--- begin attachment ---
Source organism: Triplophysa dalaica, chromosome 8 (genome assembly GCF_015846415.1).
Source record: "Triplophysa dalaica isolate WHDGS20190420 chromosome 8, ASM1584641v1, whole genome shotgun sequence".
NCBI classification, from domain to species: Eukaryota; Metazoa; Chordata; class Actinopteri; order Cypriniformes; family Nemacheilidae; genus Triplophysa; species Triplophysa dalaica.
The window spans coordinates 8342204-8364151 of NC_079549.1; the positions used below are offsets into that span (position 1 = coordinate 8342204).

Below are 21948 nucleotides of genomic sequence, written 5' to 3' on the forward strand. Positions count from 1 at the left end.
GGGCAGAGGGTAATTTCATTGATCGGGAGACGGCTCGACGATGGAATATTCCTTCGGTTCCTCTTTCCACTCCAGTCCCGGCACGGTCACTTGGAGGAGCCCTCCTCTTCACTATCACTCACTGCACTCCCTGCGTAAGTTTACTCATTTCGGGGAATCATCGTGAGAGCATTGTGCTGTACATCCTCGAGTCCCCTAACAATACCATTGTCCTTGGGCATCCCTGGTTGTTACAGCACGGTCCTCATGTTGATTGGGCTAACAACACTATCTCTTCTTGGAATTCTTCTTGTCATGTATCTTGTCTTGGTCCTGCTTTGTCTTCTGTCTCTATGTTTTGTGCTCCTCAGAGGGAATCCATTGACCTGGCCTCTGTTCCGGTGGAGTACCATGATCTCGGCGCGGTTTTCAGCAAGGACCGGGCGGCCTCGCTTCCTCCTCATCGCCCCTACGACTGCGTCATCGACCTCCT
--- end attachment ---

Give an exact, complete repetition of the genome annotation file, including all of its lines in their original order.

Source organism: Triplophysa dalaica, chromosome 8 (genome assembly GCF_015846415.1).
Source record: "Triplophysa dalaica isolate WHDGS20190420 chromosome 8, ASM1584641v1, whole genome shotgun sequence".
NCBI classification, from domain to species: Eukaryota; Metazoa; Chordata; class Actinopteri; order Cypriniformes; family Nemacheilidae; genus Triplophysa; species Triplophysa dalaica.
The window spans coordinates 8342204-8364151 of NC_079549.1; the positions used below are offsets into that span (position 1 = coordinate 8342204).

Below are 21948 nucleotides of genomic sequence, written 5' to 3' on the forward strand. Positions count from 1 at the left end.
GGGCAGAGGGTAATTTCATTGATCGGGAGACGGCTCGACGATGGAATATTCCTTCGGTTCCTCTTTCCACTCCAGTCCCGGCACGGTCACTTGGAGGAGCCCTCCTCTTCACTATCACTCACTGCACTCCCTGCGTAAGTTTACTCATTTCGGGGAATCATCGTGAGAGCATTGTGCTGTACATCCTCGAGTCCCCTAACAATACCATTGTCCTTGGGCATCCCTGGTTGTTACAGCACGGTCCTCATGTTGATTGGGCTAACAACACTATCTCTTCTTGGAATTCTTCTTGTCATGTATCTTGTCTTGGTCCTGCTTTGTCTTCTGTCTCTATGTTTTGTGCTCCTCAGAGGGAATCCATTGACCTGGCCTCTGTTCCGGTGGAGTACCATGATCTCGGCGCGGTTTTCAGCAAGGACCGGGCGGCCTCGCTTCCTCCTCATCGCCCCTACGACTGCGTCATCGACCTCCT